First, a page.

This month, students at the University of California at Berkeley voted a squirrel to hold one of the school’s open Senate seats. The candidate went by Furry Boi, and the man behind the mask, sophomore Stephen Boyle, largely credits his win to the endorsement of a meme page on Facebook.
Boyle is a moderator on the UC Berkeley Memes for Edgy Teens Facebook group, which has over 160,000 members to date. After seeing his Facebook News Feed “flooded” with posts about people running for the Associated Students of the University of California Senate, he and a friend came up with the idea for Furry Boi, a character inspired by the prevalence of squirrels on campus. “We tossed out this kind of funny idea that, there’s a lot of squirrels on campus, they’re a pretty prevalent species at Berkeley, the idea got brought up that, oh it would be really funny if a squirrel would run for ASUC Senate,” he tells Gizmodo.
Furry Boi’s victory may seem unlikely, some college-kid shenanigans that went too far. But in the age of social media, of Donald Trump, of deeply pessimistic politics, it may be something far more terrifying—it may have been inevitable.
Boyle pitched the idea of having the meme page endorse Furry Boi to other admins in the moderator group, dangling the potential to grow the page. It worked. “Given my influence on the meme page, I pitched the idea of the [Berkeley] meme page endorsing this candidate. ... And basically, once I had that, I knew that I had enough cyber influence and outreach to promote this meme and make it kind of take off and allow me to actually secure a position in the office,” Boyle says. “I knew that once I had the backing of the meme page, I was basically just gonna waltz in.”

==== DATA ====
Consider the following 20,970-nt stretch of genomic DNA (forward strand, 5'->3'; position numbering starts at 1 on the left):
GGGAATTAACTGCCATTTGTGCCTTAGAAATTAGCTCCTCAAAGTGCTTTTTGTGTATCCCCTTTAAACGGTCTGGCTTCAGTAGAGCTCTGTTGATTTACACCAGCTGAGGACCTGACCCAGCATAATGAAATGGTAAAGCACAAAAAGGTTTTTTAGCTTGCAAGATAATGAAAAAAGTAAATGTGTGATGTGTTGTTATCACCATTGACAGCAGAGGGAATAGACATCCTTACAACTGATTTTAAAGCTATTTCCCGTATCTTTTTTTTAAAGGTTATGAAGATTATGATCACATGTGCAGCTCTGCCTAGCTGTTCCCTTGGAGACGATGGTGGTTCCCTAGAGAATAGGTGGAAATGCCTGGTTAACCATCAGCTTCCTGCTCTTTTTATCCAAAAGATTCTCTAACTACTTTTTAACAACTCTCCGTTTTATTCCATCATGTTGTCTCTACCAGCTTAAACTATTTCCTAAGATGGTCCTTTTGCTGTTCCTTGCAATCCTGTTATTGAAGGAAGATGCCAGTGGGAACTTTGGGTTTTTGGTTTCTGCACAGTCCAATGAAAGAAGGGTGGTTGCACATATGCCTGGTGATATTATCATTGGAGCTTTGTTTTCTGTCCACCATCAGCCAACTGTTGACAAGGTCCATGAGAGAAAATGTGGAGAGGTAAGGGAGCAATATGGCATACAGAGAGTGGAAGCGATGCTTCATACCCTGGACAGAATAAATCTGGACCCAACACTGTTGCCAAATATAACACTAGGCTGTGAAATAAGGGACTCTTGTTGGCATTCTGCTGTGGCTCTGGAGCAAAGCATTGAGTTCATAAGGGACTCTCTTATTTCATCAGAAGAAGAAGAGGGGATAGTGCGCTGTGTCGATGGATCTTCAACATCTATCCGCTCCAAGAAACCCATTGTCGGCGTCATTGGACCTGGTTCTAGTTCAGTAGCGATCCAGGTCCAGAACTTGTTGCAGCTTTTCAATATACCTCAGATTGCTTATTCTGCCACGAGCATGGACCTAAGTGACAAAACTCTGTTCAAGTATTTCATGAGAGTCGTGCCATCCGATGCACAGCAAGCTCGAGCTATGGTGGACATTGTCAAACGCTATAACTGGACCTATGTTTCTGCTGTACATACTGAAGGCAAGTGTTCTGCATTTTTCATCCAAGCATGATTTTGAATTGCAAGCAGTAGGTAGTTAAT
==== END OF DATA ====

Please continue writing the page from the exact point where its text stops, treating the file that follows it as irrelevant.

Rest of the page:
In the run-up to the election, which took place in mid-April, Boyle largely kept his identity hidden under Furry Boi’s giant squirrel head—at least for a while. As the election neared, it became an open secret. “I definitely was known,” Boyle says, “I just wasn’t known on a school-wide scale.”
While Furry Boi was largely a joke, the candidate’s popularity grew for serious political reasons—namely, ASUC’s ineffectiveness and the cynicism it inspired among the student body. “The ASUC gained a reputation for itself. The reason why I was able to do this was because the ASUC has such a bad reputation amongst every student at Cal,” Boyle says. “Everyone was like, ‘Oh a squirrel is running for ASUC? The ASUC is basically a joke, let’s put a joke into the ASUC.’”
Of course, not everyone was joking. With 37 students running for the 20 available Senate seats, the backlash against a candidate in a $60 squirrel suit was inevitable. “It’s a shocking display of privilege to vote for a squirrel over candidates who have actual plans to help students who need it,” the Daily Californian wrote, pointing out that more than 500 people voted for Furry Boi.
Using memes as a means of political influence is not unique to Furry Boi. Russian trolls bought ads on Facebook and Instagram during the 2016 US presidential election, spreading memes related to issues of race, immigration, and religion. And in a shameless act of attempted voter suppression, Trump supporters on 4chan inundated Twitter and Facebook with memes trying to trick Clinton supporters into casting their votes via text or social media. Boyle said that people have likened his campaign to Trump’s, “which kind of hurts my feelings, but I definitely see their claims are a little bit substantiated.”
After Furry Boi’s win, Boyle unveiled his identity in a lengthy Facebook post. He also dropped the rodent charade and embraced the responsibilities he first took on as a gag. In the post, he details where he stands on issues like sustainability, mental health, and community development. Boyle says that he had these ideas before deciding to run and that he’s glad he’ll now have the influence to see them through.
As to whether he thinks it’s okay to use a meme page to wield political influence, Boyle says “it depends.” If someone has that type of power, “sure let em flex,” he says. Ultimately, however, Boyle wants to use his position to make the ASUC Senate work for students and “make it so that no one can ever really do anything like what I did again.”
I asked Boyle if he thought it was easy to game the system. “Sadly, yes.” He compared his campaign to “The Waldo Moment” episode of Black Mirror’s first season, in which a blue cartoon bear runs for British Parliament—and gains some traction. “When I started doing this, I was like, ‘Woah, dude, I’m Waldo,” Boyle says. “And a lot of people were like, ‘Yo, Steve, you’re Waldo.”